C.S. Lewis also delves into the themes of redemption and experiencing the reality of a Redeemer. In The Great Divorce, Lewis sends his protagonist/narrator on a bus ride to heaven. The bus passengers get a chance to experience heaven in an “already-but-not-yet” sense as it’s awaiting the final return of Christ and His redemption of all things. The world of heaven resembles our own but is much more solid and real and thereby dangerous and painful for the ghostly passengers. The redeemed souls of people that inhabit the place are imposing, noble, and gloriously good. The whole place is so good that it’s frightening for the bus travelers.
At the end of the story, the narrator is caught in heaven when Christ appears in all His light and glory, and we experience some of the rejoicing of creation in that final redemptive moment. We also experience the narrator’s terror at being caught in judgment, unconverted. He says,
“All the time there had been bird noises, trillings, chatterings, and the like; but now suddenly the full chorus was poured from every branch [...] above all this ten thousand tongues of men and woodland angels and the wood itself sang. ‘It comes, it comes!’ they sang. ‘Sleepers awake! It comes, it comes, it comes.’ One dreadful glance over my shoulder I essayed [...] the rim of the sunrise that shoots Time dead with golden arrows and puts to flight all phantasmal shapes.”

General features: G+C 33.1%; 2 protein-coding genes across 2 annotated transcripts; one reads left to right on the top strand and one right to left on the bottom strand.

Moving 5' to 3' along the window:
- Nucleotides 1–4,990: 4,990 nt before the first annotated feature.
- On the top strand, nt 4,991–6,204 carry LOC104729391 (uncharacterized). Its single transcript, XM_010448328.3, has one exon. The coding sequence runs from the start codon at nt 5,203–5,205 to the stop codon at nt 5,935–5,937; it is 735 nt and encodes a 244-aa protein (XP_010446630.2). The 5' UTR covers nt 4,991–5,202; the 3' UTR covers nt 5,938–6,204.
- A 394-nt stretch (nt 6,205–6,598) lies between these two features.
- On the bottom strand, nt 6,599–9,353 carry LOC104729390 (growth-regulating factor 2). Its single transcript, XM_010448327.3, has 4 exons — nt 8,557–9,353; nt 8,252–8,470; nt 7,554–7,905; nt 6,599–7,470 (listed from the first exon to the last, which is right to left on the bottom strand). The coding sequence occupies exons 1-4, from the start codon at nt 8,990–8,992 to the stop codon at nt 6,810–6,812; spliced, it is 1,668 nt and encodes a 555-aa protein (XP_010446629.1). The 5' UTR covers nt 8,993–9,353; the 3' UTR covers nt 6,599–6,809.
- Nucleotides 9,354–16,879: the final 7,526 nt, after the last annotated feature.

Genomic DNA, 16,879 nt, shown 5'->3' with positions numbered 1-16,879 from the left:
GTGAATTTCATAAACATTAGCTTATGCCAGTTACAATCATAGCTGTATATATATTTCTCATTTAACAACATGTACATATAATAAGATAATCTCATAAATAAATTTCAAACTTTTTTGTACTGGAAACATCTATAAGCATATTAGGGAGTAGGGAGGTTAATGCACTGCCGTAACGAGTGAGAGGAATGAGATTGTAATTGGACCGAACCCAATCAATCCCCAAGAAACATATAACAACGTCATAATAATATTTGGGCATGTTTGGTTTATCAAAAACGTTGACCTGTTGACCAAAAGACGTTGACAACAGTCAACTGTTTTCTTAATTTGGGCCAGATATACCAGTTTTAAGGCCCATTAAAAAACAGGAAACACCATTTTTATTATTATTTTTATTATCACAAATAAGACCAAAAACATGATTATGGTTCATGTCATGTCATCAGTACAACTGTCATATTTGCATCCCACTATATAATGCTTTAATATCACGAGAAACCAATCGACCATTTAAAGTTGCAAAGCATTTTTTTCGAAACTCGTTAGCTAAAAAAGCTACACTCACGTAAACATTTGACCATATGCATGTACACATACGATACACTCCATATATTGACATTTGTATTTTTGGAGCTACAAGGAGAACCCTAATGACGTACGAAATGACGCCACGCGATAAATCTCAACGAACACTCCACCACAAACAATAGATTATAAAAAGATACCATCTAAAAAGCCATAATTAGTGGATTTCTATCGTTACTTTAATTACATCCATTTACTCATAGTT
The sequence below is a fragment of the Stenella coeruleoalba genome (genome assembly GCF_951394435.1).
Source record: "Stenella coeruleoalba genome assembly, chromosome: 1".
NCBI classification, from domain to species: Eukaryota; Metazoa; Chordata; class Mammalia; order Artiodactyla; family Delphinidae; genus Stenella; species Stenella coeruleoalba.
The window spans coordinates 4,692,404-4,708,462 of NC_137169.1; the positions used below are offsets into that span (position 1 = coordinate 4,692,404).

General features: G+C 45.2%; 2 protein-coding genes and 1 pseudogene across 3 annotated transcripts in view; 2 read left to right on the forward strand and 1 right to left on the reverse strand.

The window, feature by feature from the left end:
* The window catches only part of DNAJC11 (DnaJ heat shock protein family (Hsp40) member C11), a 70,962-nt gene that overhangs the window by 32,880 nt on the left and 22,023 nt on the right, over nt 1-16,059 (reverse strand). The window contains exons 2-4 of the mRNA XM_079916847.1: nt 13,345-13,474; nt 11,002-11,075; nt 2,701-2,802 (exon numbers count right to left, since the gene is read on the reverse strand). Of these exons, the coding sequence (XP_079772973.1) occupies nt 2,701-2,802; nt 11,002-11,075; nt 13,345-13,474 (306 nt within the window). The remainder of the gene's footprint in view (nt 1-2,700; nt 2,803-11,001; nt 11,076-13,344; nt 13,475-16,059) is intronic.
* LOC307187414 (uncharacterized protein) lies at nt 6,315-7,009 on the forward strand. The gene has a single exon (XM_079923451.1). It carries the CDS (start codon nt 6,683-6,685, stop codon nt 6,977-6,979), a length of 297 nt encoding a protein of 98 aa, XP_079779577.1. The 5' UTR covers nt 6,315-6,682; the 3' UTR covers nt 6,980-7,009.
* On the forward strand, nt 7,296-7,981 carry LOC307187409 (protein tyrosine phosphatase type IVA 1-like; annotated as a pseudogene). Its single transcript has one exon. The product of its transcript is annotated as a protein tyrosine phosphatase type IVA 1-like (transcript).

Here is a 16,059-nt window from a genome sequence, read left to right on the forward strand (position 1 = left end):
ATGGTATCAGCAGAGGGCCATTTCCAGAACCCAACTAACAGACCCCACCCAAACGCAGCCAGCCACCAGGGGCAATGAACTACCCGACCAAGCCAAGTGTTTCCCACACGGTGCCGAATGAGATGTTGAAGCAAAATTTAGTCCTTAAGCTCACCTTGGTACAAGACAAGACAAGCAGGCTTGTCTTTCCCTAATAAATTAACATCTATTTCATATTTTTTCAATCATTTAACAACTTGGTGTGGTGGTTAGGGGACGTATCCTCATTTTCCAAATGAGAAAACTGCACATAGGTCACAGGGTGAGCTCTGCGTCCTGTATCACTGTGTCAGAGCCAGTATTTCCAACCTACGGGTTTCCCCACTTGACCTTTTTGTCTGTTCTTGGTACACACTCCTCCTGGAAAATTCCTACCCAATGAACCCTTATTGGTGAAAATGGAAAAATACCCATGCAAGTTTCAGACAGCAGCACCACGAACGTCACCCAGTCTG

Again in The Lord of the Rings, Tolkien helps us experience the return of a good king to his rightful throne. Christians should be those who “love the Lord’s appearing” (2 Tim. 4:8), and sometimes stories can help cultivate a longing for our true Savior and King to come back for His people. Tolkien says in The Return of the King, after Sauron is defeated,
“But when Aragorn arose all that beheld him gazed in silence, for it seemed to them that he was revealed to them now for the first time. Tall as the sea-kings of old, he stood above all that were near; ancient of days he seemed and yet in the flower of manhood; and wisdom sat upon his brow, and strength and healing were in his hands, and a light was about him. And then Faramir cried: ‘Behold the King!’”
This passage has clear ties to 1 John 3:2 and the transformation of Christ’s people when they finally behold Him at His return. John says, “Beloved, we are God’s children now, and what we will be has not yet appeared; but we know that when he appears we shall be like him, because we shall see him as he is.” We do behold Christ by faith as He is revealed in Scripture, but when He appears and we see Him in His glory, simply beholding the King will be transforming for us. Reading stories like Tolkien’s can help us feel a fraction of what 1 John 3:2 will actually be like. Then hopefully we can return to reading God’s Word with our emotions renewed to feel and worship as we read.